Investigators: Gordon Parker, Laura Brown, Wayne Weaver, Steven Goldsmith

SGAS Drive Train Model Calibration

IMECO

Introduction
Calibration is an important step in creating a physical model that can be used for predictive control system design. IMECO has a MATLAB/Simulink model of their Steering Gear Actuation System (SGAS). It contains parameters that can be classified as known (e.g. control system gains), known with uncertainty (e.g. mass properties) and unknown (e.g. damping coefficients). IMECO has also obtained experimental data that can be used to run the model and compare model outputs to sensor measurements. An optimization-based method for identifying the model parameters is needed to help automate the calibration process.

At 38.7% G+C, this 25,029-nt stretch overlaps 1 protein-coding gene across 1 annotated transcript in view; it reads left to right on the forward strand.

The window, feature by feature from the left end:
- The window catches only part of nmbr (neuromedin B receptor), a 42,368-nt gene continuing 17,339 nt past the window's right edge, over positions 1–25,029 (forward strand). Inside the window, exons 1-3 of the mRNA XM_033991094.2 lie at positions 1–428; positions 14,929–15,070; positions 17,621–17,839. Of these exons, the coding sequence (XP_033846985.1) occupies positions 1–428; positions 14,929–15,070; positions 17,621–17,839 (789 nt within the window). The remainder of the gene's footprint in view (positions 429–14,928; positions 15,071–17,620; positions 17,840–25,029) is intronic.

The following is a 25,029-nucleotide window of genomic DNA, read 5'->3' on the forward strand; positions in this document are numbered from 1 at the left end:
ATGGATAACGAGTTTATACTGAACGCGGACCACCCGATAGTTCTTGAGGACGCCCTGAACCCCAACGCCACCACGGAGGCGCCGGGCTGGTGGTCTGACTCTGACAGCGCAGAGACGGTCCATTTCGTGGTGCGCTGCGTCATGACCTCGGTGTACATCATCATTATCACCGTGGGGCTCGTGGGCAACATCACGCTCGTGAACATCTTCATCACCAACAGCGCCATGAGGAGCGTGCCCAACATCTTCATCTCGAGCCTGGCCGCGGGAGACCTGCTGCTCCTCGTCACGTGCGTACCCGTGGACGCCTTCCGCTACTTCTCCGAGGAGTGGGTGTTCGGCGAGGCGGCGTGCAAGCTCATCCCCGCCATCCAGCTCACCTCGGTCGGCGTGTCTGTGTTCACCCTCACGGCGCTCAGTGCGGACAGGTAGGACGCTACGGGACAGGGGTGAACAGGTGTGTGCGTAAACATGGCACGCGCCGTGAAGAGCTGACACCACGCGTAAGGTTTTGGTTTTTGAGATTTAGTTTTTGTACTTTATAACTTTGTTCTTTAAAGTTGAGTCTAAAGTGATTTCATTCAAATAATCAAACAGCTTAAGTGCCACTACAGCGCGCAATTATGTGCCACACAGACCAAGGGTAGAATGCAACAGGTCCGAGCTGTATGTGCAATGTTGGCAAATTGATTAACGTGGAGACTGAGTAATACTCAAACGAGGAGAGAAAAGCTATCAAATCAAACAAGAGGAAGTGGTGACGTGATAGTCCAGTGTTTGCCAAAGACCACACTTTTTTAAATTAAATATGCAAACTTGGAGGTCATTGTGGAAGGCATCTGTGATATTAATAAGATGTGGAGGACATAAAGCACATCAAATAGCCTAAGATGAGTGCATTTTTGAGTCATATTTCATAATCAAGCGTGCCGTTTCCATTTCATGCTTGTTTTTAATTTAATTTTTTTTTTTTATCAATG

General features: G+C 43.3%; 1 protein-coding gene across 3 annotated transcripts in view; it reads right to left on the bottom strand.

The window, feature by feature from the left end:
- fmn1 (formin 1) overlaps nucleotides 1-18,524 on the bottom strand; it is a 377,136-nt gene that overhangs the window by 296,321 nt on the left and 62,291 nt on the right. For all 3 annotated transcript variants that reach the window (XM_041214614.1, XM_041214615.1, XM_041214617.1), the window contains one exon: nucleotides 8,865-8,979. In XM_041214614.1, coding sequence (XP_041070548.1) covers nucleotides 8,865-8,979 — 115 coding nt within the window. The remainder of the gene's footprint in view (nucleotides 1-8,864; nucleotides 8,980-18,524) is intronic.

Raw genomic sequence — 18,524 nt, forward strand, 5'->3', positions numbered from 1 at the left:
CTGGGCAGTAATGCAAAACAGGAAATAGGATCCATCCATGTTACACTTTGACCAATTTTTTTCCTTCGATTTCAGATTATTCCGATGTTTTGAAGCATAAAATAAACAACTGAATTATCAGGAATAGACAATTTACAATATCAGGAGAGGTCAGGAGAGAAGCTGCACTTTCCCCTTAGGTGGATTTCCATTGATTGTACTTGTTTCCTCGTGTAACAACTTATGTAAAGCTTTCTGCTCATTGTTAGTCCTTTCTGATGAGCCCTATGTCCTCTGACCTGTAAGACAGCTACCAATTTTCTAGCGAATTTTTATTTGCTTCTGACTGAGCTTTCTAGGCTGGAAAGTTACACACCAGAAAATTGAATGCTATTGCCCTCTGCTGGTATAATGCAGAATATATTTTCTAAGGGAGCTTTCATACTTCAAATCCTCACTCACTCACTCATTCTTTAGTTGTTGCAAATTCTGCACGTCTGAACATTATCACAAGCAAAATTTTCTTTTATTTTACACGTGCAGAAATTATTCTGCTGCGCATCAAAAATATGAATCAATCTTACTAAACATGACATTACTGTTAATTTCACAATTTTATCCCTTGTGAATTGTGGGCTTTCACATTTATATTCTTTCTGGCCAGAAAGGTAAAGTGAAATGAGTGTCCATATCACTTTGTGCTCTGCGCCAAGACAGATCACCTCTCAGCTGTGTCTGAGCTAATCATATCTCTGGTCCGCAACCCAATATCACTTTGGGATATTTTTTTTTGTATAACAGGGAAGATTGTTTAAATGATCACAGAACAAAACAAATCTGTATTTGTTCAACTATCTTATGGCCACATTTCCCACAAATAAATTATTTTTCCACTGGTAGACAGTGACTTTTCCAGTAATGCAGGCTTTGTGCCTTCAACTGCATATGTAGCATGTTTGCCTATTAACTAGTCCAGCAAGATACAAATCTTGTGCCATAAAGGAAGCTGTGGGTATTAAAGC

Statement of Work
Using the model and experimental data supplied by IMECO, calibrate the model using advanced numerical optimization strategies. Separate calibration parameters for several data sets will be developed in addition to a single calibration across multiple data sets. While the calibration is of primary importance, development of a methodology for automating the process will also be developed.

Investigators: Gordon Parker, Ed Trinklein

Agent Based Control with Application to Microgrids with High Penetration Renewables

Sandia National Laboratory

Abstract